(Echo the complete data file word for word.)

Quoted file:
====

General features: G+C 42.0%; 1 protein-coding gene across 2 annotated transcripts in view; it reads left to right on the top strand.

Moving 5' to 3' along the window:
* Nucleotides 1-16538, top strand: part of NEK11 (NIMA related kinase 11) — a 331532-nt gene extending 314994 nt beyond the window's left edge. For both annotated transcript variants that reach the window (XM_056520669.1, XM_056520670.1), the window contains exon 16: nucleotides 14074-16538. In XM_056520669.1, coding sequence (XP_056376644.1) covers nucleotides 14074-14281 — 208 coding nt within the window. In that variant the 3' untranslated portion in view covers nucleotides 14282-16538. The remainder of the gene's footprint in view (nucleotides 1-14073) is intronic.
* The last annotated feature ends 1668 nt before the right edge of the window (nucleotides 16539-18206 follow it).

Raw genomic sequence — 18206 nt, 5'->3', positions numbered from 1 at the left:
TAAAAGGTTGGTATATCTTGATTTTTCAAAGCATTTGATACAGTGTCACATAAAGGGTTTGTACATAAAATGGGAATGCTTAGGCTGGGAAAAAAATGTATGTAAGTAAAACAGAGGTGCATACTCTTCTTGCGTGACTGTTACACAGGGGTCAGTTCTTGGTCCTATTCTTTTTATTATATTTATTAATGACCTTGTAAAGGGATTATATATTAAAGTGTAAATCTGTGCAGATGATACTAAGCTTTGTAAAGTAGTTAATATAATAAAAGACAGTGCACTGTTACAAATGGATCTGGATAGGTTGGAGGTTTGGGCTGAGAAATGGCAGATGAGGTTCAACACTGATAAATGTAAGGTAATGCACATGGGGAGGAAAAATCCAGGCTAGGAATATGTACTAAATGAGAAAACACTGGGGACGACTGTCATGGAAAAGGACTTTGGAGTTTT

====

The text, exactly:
General features: G+C 42.0%; 1 protein-coding gene across 2 annotated transcripts in view; it reads left to right on the top strand.

Moving 5' to 3' along the window:
* Nucleotides 1-16538, top strand: part of NEK11 (NIMA related kinase 11) — a 331532-nt gene extending 314994 nt beyond the window's left edge. For both annotated transcript variants that reach the window (XM_056520669.1, XM_056520670.1), the window contains exon 16: nucleotides 14074-16538. In XM_056520669.1, coding sequence (XP_056376644.1) covers nucleotides 14074-14281 — 208 coding nt within the window. In that variant the 3' untranslated portion in view covers nucleotides 14282-16538. The remainder of the gene's footprint in view (nucleotides 1-14073) is intronic.
* The last annotated feature ends 1668 nt before the right edge of the window (nucleotides 16539-18206 follow it).

Raw genomic sequence — 18206 nt, 5'->3', positions numbered from 1 at the left:
TAAAAGGTTGGTATATCTTGATTTTTCAAAGCATTTGATACAGTGTCACATAAAGGGTTTGTACATAAAATGGGAATGCTTAGGCTGGGAAAAAAATGTATGTAAGTAAAACAGAGGTGCATACTCTTCTTGCGTGACTGTTACACAGGGGTCAGTTCTTGGTCCTATTCTTTTTATTATATTTATTAATGACCTTGTAAAGGGATTATATATTAAAGTGTAAATCTGTGCAGATGATACTAAGCTTTGTAAAGTAGTTAATATAATAAAAGACAGTGCACTGTTACAAATGGATCTGGATAGGTTGGAGGTTTGGGCTGAGAAATGGCAGATGAGGTTCAACACTGATAAATGTAAGGTAATGCACATGGGGAGGAAAAATCCAGGCTAGGAATATGTACTAAATGAGAAAACACTGGGGACGACTGTCATGGAAAAGGACTTTGGAGTTTT